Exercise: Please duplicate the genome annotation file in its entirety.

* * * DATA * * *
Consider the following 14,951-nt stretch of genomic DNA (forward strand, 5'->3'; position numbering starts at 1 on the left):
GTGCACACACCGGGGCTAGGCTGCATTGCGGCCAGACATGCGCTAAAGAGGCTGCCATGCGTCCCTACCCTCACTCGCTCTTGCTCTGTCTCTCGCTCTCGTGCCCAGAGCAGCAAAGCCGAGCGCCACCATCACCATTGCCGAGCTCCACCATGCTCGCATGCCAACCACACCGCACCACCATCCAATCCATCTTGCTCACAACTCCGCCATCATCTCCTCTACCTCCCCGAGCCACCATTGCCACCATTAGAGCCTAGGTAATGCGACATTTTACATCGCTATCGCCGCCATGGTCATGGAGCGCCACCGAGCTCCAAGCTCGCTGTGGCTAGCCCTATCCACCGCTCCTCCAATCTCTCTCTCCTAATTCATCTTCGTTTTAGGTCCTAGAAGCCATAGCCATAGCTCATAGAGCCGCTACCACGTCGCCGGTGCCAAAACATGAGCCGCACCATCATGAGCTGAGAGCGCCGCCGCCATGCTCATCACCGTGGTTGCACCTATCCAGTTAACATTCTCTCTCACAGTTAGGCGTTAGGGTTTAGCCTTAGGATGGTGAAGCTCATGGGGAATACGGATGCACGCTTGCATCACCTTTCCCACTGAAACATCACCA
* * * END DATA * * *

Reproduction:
Consider the following 14,951-nt stretch of genomic DNA (forward strand, 5'->3'; position numbering starts at 1 on the left):
GTGCACACACCGGGGCTAGGCTGCATTGCGGCCAGACATGCGCTAAAGAGGCTGCCATGCGTCCCTACCCTCACTCGCTCTTGCTCTGTCTCTCGCTCTCGTGCCCAGAGCAGCAAAGCCGAGCGCCACCATCACCATTGCCGAGCTCCACCATGCTCGCATGCCAACCACACCGCACCACCATCCAATCCATCTTGCTCACAACTCCGCCATCATCTCCTCTACCTCCCCGAGCCACCATTGCCACCATTAGAGCCTAGGTAATGCGACATTTTACATCGCTATCGCCGCCATGGTCATGGAGCGCCACCGAGCTCCAAGCTCGCTGTGGCTAGCCCTATCCACCGCTCCTCCAATCTCTCTCTCCTAATTCATCTTCGTTTTAGGTCCTAGAAGCCATAGCCATAGCTCATAGAGCCGCTACCACGTCGCCGGTGCCAAAACATGAGCCGCACCATCATGAGCTGAGAGCGCCGCCGCCATGCTCATCACCGTGGTTGCACCTATCCAGTTAACATTCTCTCTCACAGTTAGGCGTTAGGGTTTAGCCTTAGGATGGTGAAGCTCATGGGGAATACGGATGCACGCTTGCATCACCTTTCCCACTGAAACATCACCA